Here I am. I am proposing a group endeavor. I’d like everyone who is reading this to nominate some company or item for our “BAD PLASTICS” Award.

I nominate the Playdough Easter eggs, but I could just as easily have brought up the plastic measuring spoons that came wrapped in plastic, the potting soil (aka, “dirt’) that came wrapped in plastic, or the eco friendly bamboo toilet paper that came wrapped in (you guessed it) plastic.

What have you got, fellow environmentalists? Let’s start our own “Awards Show”.

Pulling Back the Veil


Grampa with my youngest on his first birthday.


Sometimes I think I’m a tiny bit psychic. I might suddenly think about one of my kids and have that child text me right then. I sometimes know what song is coming next. I’ve had dreams about things that actually happened while I was sleeping.

I’ve had a few experiences where someone who had recently died came to me in a vivid dream to say “Please pass on a message to my family. I’m fine and I don’t want them to be upset!”

Still. I am no true psychic.

I just wish that I was!

I wish that I could understand messages from those who have passed on into the next reality.

Because sometimes I can feel my Dad.

Sometimes, like right now, I KNOW that he’s here. I feel his warmth, I hear his breath. He’s talking, but I can’t understand him.

There is veil between our worlds. It’s so thin that it seems beyond ridiculous that I can’t just pull it aside and ask, “What’s up, Dad? What are you telling me?”

He comes when I’m sad. When I’m confused. He comes at times when I question my own self worth, and second guess every single thing I’ve done or said in the past.

He comes then. And sometimes I am able to see him shaking his head, and smiling just a little. I see his brown eyes and the shape of his cheek. I see/feel/remember the smell of him as he held me to his chest. Old Spice, warm sweat, Dad. And I KNOW that he’s here. Sometimes I can make out the general shape of his thoughts, “I love you. I miss you. I see you with those kids. I’m proud of you.”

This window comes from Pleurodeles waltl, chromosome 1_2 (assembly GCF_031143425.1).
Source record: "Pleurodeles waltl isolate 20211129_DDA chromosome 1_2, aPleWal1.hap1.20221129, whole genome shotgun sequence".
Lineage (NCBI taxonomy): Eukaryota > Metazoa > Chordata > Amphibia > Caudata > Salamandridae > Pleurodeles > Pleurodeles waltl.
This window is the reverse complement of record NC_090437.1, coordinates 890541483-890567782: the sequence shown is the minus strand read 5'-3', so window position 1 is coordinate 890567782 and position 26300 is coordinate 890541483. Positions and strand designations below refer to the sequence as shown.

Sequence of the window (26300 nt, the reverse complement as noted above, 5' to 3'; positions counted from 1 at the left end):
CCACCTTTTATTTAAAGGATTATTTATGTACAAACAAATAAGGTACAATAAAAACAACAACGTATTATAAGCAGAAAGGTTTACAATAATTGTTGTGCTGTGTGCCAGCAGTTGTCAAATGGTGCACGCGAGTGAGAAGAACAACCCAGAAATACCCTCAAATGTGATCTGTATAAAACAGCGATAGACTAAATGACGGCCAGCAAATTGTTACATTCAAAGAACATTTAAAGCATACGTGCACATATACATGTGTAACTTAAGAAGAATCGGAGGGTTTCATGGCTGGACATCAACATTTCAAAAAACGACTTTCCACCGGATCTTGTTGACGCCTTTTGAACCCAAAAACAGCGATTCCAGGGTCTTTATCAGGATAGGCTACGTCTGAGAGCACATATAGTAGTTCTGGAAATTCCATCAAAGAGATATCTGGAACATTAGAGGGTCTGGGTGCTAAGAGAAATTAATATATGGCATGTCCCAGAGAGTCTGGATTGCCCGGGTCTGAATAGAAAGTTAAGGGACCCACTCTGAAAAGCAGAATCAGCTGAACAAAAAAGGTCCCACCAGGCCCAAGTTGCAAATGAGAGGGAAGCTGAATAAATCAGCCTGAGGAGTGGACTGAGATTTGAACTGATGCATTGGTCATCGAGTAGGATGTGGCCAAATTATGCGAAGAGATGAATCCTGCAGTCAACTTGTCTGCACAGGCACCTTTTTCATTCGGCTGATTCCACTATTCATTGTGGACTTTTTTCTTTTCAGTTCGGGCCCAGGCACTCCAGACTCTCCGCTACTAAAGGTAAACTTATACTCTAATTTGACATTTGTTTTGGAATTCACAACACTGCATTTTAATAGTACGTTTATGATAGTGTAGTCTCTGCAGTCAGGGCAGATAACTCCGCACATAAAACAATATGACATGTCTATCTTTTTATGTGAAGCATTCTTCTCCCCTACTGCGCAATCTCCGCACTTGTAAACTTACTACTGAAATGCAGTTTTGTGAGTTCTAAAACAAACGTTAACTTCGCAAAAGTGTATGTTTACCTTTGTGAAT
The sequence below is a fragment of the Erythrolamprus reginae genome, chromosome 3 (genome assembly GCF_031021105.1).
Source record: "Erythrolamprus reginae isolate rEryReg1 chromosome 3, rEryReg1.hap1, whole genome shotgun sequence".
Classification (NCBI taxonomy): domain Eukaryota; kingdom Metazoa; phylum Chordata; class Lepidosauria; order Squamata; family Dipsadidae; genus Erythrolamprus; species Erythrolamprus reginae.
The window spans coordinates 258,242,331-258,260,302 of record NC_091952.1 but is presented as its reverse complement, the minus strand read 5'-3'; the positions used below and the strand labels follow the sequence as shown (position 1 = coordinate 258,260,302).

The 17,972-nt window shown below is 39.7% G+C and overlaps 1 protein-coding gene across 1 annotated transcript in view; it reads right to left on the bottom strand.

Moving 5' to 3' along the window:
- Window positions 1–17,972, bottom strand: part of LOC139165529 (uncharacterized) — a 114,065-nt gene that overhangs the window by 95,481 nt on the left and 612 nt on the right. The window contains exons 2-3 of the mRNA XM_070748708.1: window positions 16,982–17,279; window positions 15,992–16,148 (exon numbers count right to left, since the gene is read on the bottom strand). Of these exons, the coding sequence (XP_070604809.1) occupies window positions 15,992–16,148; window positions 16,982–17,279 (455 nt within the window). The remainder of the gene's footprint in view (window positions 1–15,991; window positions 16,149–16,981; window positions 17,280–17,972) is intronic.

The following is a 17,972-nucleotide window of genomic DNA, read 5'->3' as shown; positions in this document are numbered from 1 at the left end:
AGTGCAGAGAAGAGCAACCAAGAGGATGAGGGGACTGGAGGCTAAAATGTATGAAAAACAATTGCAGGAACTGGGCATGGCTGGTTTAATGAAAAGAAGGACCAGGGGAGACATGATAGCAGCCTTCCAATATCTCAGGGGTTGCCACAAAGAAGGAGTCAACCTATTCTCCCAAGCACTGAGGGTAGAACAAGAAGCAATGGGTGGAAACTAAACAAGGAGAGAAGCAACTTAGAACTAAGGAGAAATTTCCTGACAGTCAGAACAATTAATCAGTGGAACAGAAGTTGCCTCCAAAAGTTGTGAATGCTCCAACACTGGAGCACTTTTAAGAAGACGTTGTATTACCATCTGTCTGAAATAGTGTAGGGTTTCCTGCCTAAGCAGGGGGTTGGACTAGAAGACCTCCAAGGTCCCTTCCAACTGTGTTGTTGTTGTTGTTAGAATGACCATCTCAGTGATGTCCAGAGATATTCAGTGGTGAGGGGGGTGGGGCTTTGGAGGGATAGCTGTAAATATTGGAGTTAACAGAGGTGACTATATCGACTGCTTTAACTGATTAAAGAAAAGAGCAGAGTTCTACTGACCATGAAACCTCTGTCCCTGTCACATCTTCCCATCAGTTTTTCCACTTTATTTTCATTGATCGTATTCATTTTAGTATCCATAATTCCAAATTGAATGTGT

Sometimes I know that I’m just making it up, that I hear what I want to hear.

But.

Right this very minute, as I sit in my glider in my living room, looking out at the cool grey afternoon, I feel him so insistently beside me. He wants to me know something, to understand or to do something, but I can’t hear him. I can’t see him through that veil of smoke that drifts between us.

I’ll keep trying. I’ll keep myself open and try to hear what it is that he is telling me. I feel his love, and his support. I feel his gentle humor. Whatever it is that Dad is telling me right now, it is something that will comfort me. Of that I am sure.

I just need to be a better interpreter of the next world. I need to learn how to pull that curtain aside, if only for a minute.

The Man is a Freakin’ Saint


So. Some of you read my post about having my sleep study. Some of you even asked me to update you on the results.

Welp.

You know what they say, right?

Denial is more than a river in Egypt.

They were right.

I have been denying the obvious for a lot of years now. I mean, I’ve told you, I could NOT get my mind around the idea that I might be suffering from a sleep disorder that I associated with overweight men. Honestly, I was too embarrassed to even entertain the thought that I might be snoring, snorting, gasping, stopping my breathing and endangering my life every time I went to bed.

Yeesh.

I am the daughter of a woman who is pretty much totally healthy at 89. Her Mom died at 99 and a precious half, but only because her parts wore out. She was healthy as a horse until she died.

So.

I did NOT want to be sick. In any way.

Then I was diagnosed with fibromyalgia. I tried to ignore that one for a while, too. Until I couldn’t. Then I decided to accept the medication, but not the limitations.

I mean, here’s the truth that I know about me. I am not stoic. I am not strong and brave. I do not shake off pain.

In fact, if I must be honest, I am a wicked big baby. I gripe, I moan, I complain.

I have always assumed that when/if I get a terrible diagnosis, I will be the worst patient ever. I don’t see myself as having the grace that my Dad had as he navigated the last few weeks of his life.

But here I am. Not exactly going into that “dark night”. But sort of forced to accept some facts.

One: I have fibromyalgia. I can’t rake the entire garden in one day and expect to walk the next.

Two: I have wicked wicked bad sleep apnea. Holy crap. I read and reread my sleep study report.

I am in deep trouble.

I seem to stop breathing more than 80 times per hour. My blood pressure and my pulse rate jump around like crazy all night long.

According to my sleep study report, I have “SEVERE sleep disordered breathing.” Yikes.

It also says that I snore (are you ready for this????) 42% of the night.

And that (ahem) 35% of the night my snoring is “extremely loud.”

So.

My husband is a freakin’ saint. He still sleeps with me. And he says, “Once I fall asleep, I don’t hear a thing.”

I suspect that he’s lying, because he knows that I feel completely faked out about this whole thing.

So.

I am now awaiting the home delivery of my CPap machine. I hate the whole idea of sleeping with a mask on my face.

But I do like the idea of living for a while longer. And I really love the idea of letting my poor husband get some decent sleep for a change.

So.

Better living through modern medicine. I am more than willing to embrace this new part of my life.

Who knows?

Maybe I’ll be shocked at how good I feel after sleeping with a plastic mask over my face…..